For most people, it would be hard to imagine a life in which the mind did not routinely discard once-remembered details—from temporarily memorized facts and figures to the characteristics of people and places one hasn’t thought of in years. A normal degree of forgetting is a core element of memory, allowing people to dispense with information for which they no longer have much use.
Of course, forgetting causes problems, too. Minor failures to remember can be inconvenient at any age, and they may become more frequent and troublesome later in life. Scientists have shown that declines in certain types of memory ability are a typical part of aging and do not necessarily reflect the development of a medical condition such as Alzheimer’s disease. Experts have proposed a variety of tactics for staving off memory decline and managing typical levels of memory loss.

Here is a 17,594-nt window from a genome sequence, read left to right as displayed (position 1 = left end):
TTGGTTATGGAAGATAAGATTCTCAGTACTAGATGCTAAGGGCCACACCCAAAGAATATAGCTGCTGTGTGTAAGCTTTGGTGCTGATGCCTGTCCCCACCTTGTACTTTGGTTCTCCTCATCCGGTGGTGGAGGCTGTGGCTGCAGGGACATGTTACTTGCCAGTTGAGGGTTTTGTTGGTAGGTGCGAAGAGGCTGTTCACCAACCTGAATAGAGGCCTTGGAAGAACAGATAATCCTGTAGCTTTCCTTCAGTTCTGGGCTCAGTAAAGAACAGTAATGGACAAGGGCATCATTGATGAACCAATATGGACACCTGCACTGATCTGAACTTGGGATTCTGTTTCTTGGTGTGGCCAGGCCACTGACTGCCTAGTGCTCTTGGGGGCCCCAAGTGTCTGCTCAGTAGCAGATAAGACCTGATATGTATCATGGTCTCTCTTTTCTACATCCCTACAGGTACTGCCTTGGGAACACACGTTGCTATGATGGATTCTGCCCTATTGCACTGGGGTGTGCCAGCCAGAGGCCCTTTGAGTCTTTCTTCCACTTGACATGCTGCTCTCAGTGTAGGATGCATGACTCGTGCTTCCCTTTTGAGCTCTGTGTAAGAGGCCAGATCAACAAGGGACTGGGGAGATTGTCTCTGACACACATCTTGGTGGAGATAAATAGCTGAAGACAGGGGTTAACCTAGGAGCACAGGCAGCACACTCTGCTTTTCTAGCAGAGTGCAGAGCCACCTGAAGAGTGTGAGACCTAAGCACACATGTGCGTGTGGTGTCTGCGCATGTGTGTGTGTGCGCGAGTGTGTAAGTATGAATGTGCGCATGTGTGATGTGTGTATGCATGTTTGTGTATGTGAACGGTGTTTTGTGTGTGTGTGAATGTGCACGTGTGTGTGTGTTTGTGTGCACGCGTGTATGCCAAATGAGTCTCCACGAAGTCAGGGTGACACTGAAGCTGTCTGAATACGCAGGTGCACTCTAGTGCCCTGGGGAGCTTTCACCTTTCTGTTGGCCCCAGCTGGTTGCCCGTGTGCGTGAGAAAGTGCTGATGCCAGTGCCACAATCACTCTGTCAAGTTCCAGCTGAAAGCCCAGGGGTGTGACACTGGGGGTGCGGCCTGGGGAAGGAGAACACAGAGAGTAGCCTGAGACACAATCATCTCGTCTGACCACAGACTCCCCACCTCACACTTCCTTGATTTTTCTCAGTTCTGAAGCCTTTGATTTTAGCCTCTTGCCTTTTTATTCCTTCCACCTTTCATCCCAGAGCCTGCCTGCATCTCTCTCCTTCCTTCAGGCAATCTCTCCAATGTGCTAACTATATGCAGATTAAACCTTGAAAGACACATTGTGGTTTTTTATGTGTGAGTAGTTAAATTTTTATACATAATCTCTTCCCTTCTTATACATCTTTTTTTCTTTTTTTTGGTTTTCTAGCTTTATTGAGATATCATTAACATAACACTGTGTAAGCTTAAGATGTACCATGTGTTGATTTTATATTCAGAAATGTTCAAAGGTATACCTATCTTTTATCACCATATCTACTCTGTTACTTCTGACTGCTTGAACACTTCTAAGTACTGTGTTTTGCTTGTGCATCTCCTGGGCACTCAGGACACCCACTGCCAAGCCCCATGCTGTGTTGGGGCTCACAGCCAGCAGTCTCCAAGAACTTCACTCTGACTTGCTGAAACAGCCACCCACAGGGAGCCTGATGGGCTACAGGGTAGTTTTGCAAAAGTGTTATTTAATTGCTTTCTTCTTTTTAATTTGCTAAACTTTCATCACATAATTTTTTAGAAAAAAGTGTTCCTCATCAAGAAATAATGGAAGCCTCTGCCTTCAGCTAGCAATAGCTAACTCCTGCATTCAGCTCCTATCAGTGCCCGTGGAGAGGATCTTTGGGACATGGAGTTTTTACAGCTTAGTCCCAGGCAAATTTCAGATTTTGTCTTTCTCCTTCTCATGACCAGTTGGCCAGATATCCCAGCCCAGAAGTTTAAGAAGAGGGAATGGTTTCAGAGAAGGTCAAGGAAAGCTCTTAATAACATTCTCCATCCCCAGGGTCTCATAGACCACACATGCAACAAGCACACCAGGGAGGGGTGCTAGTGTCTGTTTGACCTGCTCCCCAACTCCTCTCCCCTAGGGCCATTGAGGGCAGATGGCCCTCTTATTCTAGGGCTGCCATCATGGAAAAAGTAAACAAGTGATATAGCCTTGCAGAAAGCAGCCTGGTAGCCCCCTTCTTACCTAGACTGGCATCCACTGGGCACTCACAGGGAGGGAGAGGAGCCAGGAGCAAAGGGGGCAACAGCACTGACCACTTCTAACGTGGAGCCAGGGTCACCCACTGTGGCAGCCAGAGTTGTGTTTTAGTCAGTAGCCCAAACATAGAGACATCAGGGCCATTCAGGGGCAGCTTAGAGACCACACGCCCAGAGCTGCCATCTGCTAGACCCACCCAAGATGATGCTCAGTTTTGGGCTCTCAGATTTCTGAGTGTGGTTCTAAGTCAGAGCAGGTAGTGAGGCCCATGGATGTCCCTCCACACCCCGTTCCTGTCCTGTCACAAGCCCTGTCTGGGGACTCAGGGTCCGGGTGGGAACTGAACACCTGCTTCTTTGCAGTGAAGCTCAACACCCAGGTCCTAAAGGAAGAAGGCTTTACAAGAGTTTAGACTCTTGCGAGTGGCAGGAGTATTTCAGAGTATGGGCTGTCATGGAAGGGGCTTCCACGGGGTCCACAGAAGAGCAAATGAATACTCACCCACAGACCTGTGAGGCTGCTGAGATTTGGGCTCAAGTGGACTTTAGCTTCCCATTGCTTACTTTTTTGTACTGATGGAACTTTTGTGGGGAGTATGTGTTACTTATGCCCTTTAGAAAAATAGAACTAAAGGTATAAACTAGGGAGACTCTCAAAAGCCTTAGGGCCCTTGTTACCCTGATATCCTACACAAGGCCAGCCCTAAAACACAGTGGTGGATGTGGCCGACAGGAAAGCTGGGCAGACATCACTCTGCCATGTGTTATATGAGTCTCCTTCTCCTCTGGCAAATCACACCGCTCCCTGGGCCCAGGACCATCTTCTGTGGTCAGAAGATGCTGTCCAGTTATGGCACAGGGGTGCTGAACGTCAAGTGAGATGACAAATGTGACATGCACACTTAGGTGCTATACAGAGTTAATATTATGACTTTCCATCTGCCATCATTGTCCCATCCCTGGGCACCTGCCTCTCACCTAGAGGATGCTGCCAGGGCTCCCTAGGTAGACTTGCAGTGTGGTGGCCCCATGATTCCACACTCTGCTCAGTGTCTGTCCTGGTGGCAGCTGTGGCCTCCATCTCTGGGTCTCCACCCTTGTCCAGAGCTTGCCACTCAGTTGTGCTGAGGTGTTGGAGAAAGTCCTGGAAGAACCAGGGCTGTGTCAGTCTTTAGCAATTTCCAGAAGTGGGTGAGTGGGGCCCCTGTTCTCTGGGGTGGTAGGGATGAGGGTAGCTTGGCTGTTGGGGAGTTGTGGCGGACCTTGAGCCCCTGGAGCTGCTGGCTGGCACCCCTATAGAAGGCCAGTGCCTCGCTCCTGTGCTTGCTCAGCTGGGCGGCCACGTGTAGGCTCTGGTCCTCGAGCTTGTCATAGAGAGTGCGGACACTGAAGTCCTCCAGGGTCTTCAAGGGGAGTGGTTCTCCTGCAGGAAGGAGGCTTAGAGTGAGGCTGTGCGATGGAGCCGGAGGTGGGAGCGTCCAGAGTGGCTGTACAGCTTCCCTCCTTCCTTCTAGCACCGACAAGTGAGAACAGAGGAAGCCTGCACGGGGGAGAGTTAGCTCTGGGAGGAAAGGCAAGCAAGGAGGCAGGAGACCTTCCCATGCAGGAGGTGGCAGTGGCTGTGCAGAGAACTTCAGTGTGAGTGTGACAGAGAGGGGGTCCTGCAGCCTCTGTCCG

Forgetting can be frustrating when one notices it, but much of what people forget escapes memory quietly. Experts say it's a feature, not a bug, of the way memory works.
Many details and experiences are more relevant to our future than others, and remembering everything would be likely inefficient. Forgetting may actually be helpful for remembering in the sense that less-useful details that are forgotten (such as an old password or outdated set of directions) won’t interfere with the retrieval of useful ones. And forgetting unpleasant or painful memories, when one is able to do so, can make one feel better about past experiences and reduce the burden of negative ones.